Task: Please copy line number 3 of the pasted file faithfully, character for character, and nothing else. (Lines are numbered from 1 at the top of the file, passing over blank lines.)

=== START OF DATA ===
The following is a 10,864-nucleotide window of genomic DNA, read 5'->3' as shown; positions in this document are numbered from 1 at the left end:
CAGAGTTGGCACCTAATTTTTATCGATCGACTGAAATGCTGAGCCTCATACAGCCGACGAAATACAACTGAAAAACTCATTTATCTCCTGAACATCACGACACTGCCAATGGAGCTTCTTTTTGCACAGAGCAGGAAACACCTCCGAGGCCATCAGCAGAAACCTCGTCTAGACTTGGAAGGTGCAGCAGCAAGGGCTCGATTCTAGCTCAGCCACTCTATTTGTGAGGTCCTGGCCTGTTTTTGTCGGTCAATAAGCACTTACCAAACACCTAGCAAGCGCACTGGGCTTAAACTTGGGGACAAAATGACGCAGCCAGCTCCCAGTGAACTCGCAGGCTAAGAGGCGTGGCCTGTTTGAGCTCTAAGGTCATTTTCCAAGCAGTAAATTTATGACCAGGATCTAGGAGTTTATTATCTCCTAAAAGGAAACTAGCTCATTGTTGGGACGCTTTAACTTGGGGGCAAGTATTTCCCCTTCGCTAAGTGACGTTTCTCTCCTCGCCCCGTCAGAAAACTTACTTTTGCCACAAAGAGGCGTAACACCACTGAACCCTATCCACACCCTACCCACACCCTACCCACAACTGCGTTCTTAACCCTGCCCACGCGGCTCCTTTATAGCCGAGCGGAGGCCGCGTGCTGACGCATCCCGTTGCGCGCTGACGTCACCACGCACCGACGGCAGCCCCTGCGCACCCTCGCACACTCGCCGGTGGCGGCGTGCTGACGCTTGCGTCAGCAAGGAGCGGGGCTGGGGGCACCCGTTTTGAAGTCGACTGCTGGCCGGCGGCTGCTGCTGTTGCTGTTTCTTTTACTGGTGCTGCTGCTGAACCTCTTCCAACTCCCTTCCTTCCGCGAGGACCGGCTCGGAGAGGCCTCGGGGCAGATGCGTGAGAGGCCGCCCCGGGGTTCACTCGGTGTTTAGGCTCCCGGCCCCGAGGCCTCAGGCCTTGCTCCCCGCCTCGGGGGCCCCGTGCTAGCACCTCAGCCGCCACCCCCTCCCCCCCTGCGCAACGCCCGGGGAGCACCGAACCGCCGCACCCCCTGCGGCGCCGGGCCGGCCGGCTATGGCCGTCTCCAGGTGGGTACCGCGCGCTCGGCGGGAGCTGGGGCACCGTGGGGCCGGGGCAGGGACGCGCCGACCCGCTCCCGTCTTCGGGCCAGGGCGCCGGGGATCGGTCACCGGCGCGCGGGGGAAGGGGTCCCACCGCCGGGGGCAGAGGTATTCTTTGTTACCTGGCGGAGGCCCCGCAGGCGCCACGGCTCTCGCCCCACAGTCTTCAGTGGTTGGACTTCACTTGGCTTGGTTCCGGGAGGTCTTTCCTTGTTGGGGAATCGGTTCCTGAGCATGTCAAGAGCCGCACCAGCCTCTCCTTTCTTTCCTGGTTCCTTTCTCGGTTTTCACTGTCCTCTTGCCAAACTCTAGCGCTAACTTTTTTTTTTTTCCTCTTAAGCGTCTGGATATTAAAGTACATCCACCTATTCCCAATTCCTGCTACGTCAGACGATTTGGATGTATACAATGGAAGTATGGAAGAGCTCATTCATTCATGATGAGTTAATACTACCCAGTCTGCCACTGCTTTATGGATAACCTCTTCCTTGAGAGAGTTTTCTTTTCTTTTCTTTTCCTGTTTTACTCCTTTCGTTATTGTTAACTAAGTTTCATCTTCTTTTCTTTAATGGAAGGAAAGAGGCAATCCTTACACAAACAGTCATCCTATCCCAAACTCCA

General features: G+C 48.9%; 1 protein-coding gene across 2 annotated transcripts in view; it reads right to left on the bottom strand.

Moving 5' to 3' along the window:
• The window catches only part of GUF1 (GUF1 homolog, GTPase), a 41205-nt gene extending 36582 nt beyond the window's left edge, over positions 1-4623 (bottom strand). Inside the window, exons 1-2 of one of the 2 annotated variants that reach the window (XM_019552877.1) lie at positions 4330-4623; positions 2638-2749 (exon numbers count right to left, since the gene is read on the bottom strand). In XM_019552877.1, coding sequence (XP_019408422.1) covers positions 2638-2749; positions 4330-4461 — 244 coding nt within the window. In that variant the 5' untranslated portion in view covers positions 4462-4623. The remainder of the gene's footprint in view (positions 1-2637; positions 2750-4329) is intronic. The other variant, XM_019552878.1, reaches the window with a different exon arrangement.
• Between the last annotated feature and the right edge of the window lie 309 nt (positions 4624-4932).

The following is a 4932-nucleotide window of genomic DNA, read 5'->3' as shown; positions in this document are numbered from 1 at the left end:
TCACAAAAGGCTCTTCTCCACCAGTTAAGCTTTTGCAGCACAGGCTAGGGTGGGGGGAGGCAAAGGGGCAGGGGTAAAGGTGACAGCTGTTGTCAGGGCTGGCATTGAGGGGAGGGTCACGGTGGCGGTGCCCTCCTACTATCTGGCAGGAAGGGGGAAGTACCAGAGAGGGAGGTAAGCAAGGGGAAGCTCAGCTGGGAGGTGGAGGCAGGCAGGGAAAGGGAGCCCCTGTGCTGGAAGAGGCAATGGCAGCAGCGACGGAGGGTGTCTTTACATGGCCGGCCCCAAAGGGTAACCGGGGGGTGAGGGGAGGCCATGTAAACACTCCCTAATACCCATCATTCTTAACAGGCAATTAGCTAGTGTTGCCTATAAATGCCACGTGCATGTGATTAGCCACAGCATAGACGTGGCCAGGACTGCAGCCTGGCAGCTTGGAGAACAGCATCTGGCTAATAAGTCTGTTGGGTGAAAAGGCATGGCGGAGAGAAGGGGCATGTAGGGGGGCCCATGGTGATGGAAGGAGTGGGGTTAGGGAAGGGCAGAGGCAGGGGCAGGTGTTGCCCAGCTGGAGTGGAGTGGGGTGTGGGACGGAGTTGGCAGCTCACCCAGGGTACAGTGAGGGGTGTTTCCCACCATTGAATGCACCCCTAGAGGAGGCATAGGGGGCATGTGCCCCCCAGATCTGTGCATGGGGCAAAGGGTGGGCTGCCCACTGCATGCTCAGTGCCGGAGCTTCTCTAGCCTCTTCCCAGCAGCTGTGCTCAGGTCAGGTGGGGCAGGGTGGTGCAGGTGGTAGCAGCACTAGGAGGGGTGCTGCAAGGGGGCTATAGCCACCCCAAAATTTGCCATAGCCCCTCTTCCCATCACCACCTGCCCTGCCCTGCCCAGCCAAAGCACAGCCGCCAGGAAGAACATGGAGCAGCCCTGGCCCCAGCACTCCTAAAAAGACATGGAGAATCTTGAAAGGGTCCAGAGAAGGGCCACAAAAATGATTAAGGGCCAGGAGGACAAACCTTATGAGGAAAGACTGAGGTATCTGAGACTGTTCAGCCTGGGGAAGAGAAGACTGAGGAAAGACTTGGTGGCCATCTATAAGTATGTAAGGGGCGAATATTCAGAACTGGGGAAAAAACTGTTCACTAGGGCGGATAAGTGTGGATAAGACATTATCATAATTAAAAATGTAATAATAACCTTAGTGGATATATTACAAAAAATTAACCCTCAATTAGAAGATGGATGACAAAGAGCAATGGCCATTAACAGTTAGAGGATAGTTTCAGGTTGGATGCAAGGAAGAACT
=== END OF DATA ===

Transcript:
General features: G+C 48.9%; 1 protein-coding gene across 2 annotated transcripts in view; it reads right to left on the bottom strand.